SMTP: Configure a MTA to forward (relay) email through a smart host.

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In order to test this configuration, you will need to set up a DNS server and configure a central mail server (here at 192.168.1.1) to receive mails.

Remove the sendmail package (sendmail is more complicated to configure):

# yum erase sendmail

Install the postfix package:

# yum install -y postfix

Activate the postfix service at boot:

# chkconfig postfix on

Start the postfix service:

# service postfix start

Let’s assume that your local server is called server.example.com on the 192.168.1.0/24 network and your smart host (outgoing mail gateway) is at 192.168.1.1.
Edit the /etc/postfix/main.cf file and change the following directives:

myhostname = server.example.com
mydomain = example.com
myorigin = $mydomain
inet_interfaces = all
mydestination = $myhostname, localhost.$mydomain, localhost
mynetworks = 192.168.1.0/24, 127.0.0.0/8
relayhost = 192.168.1.1

Check the syntax:

# postfix check

Check the non-default configuration:

# postconf -n

Reload the postfix configuration:

# service postfix reload
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14 Comments on "SMTP: Configure a MTA to forward (relay) email through a smart host."

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papaand1
Member
papaand1

Hi,
thank you so much for those tutos, but here i am a little bit confused.
what’s the hostname or ip address for central mail server?
what’s the hostname or ip address for the smart host?
and the main.cf file in which host are we supposed to edit it?
thank a lot

papaand1
Member
papaand1

i got it. thank you

papaand1
Member
papaand1

HI,
I have one question for you. if i want to block a client with 192.168.1.20 for example to send email how am i going to proceed?
thank you

papaand1
Member
papaand1

thank you so much

TexasJosh
Member
TexasJosh

Hi,
I just stumbled upon this article when I searched postfix configuration file setups. I have a more general question here: do I have to have a private domain name and a private server name to be able to use your tutorial here? By the way, I don’t own a domain name and I don’t have a server at home. I can send email out through gmail relay only from command line, but not receive emails.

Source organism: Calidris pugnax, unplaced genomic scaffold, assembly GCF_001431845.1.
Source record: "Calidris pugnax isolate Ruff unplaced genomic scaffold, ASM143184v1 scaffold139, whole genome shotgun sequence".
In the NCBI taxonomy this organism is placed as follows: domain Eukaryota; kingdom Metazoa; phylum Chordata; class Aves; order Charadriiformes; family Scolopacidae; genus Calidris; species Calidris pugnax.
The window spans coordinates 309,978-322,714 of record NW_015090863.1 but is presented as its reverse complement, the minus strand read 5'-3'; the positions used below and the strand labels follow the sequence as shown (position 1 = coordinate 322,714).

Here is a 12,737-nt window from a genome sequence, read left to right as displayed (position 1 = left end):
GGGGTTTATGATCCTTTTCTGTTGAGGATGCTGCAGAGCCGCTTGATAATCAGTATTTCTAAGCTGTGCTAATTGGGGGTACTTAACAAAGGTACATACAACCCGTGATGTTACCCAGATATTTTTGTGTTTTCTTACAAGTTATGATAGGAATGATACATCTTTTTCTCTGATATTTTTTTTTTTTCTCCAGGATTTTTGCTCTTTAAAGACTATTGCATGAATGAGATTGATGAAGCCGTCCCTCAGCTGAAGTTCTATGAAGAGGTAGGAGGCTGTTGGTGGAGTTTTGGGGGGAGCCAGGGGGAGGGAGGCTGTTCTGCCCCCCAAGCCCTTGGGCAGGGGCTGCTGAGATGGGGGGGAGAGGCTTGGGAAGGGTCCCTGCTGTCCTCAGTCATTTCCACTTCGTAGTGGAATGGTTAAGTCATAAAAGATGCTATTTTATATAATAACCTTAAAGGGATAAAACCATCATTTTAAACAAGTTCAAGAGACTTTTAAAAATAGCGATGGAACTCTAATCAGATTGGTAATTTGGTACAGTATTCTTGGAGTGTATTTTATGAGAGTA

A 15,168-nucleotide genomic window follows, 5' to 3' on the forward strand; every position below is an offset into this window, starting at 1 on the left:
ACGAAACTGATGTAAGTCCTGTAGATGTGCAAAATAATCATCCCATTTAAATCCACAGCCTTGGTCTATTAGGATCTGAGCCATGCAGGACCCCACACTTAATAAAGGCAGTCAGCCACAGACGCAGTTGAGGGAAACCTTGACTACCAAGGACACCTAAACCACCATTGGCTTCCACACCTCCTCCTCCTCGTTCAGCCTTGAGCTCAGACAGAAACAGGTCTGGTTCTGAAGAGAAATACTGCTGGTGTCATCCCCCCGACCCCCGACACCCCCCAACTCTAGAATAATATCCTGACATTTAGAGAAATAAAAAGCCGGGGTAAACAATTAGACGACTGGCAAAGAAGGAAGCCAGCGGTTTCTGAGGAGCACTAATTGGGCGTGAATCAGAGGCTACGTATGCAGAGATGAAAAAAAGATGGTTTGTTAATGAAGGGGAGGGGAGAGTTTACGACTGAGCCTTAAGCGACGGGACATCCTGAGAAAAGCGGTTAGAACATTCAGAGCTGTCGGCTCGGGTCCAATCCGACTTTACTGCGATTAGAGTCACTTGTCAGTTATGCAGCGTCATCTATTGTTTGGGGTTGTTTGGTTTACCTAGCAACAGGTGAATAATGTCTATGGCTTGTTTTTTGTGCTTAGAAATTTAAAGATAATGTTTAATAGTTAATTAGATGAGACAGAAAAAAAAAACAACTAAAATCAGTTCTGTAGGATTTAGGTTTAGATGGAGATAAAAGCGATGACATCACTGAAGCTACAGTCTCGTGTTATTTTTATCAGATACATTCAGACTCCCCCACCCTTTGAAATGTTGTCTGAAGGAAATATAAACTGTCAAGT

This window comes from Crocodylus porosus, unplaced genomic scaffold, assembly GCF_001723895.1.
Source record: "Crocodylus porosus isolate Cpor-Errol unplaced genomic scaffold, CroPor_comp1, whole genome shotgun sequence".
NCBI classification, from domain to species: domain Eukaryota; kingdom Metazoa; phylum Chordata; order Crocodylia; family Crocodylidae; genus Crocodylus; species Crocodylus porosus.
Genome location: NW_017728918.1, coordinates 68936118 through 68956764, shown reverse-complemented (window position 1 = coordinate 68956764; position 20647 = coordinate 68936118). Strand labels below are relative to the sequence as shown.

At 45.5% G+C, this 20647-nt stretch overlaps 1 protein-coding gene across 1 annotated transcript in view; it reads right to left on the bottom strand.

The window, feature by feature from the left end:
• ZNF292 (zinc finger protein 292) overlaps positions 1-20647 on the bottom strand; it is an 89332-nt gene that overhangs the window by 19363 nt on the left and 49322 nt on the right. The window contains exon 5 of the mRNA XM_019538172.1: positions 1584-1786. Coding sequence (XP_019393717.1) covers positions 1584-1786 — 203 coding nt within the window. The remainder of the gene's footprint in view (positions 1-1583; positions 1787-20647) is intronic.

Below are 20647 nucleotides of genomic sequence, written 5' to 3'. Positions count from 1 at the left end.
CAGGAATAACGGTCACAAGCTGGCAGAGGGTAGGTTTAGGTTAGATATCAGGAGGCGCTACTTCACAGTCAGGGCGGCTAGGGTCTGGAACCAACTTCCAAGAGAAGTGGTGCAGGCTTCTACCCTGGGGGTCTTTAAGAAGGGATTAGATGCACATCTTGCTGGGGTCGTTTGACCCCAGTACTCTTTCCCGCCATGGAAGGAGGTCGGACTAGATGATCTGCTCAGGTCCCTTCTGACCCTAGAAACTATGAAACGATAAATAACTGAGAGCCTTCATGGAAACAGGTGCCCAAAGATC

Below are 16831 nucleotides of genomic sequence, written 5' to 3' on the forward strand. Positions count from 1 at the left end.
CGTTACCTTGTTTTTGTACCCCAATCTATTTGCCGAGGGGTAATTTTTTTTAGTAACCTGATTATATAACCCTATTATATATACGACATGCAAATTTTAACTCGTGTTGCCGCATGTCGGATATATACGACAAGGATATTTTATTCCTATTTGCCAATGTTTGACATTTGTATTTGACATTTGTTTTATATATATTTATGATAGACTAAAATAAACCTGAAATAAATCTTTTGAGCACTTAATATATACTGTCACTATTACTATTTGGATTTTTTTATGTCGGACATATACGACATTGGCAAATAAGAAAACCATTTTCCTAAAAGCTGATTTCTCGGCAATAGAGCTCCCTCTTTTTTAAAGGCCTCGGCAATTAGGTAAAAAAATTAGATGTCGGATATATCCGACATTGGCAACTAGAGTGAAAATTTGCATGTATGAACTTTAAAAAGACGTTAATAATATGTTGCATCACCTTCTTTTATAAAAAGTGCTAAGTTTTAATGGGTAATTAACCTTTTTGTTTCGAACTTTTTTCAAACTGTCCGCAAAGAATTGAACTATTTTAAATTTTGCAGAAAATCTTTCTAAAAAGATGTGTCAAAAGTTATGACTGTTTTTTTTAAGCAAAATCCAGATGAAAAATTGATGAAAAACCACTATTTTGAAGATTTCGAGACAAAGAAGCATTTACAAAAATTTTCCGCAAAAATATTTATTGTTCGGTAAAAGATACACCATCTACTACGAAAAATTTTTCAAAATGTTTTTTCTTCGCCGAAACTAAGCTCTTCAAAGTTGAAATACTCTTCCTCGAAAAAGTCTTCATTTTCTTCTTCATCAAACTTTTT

Thanks.

Lisenet
Member

Just to add something, you do not have to have a private domain nor a private server to be able to use the tutorial, if you send emails from the computer where the Postfix server is configured, and relay to your Gmail mailbox.

For example, this tutorial would work on your laptop if you were to install Postfix on it and configure relay to your Gmail account. You would be able to send emails from your PC to Gmail via Postfix. It is not clear on what exactly you want to achieve here, therefore more details would be helpful.

TexasJosh
Member
TexasJosh
I think the author has answered my question. Thanks. This is a common issue with the online posting without editors looking over for kosherness. There are lots of hidden assumptions on these tutorials not known to a laymen, but obvious to the author. Say for example, the author could at the beginning of the tutorial state that this tutorial is to show you how to setup Linux to send and receive emails on command line using a Linux app called postfix. But to be able to receive and read email on command line, you must own a domain name (fee-based)… Read more »
Sam
Member
Sam

Just a thought, to read the emails, through gmail, is the setting correct through the encryption / 2 factor authentication. I imagine this can be difficult.

Lisenet
Member
I think that the content of this blog post reflects the heading “Configure a MTA to forward (relay) email through a smart host” perfectly. What I’m saying is that the article is about configuring an MTA to forward emails. I understand that you may be interested in a configuration which allows you to receive emails, however, this was never the scope of the article. Now, you expressed concerns that to be able to receive and read email on a command line, you must own a domain name (fee-based) and a server (purchased). This is incorrect. You can receive and read… Read more »
Lisenet
Member

If you use Gmail, then Postfix works as a relay. Your mailbox is hosted on Gmail. When an email “comes back”, it goes to Gmail, not Postfix. To be able to retrieve incoming GMAIL messages you need a POP/IMAP client, but not Postfix.

You can configure all the above on your computer without having to purchase a single domain or to buy a server. However, if you don’t want Gmail but prefer to host your own email server, then yes, you need to have a domain and a place to run it. I hope this clarifies things.

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RHCSA7: Task of the day

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Archive and compress the content of the /opt directory (create files if none exists).
Uncompress and unarchive the resulting file in /root

RHCE7: Task of the day

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Set up a caching-only DNS server.

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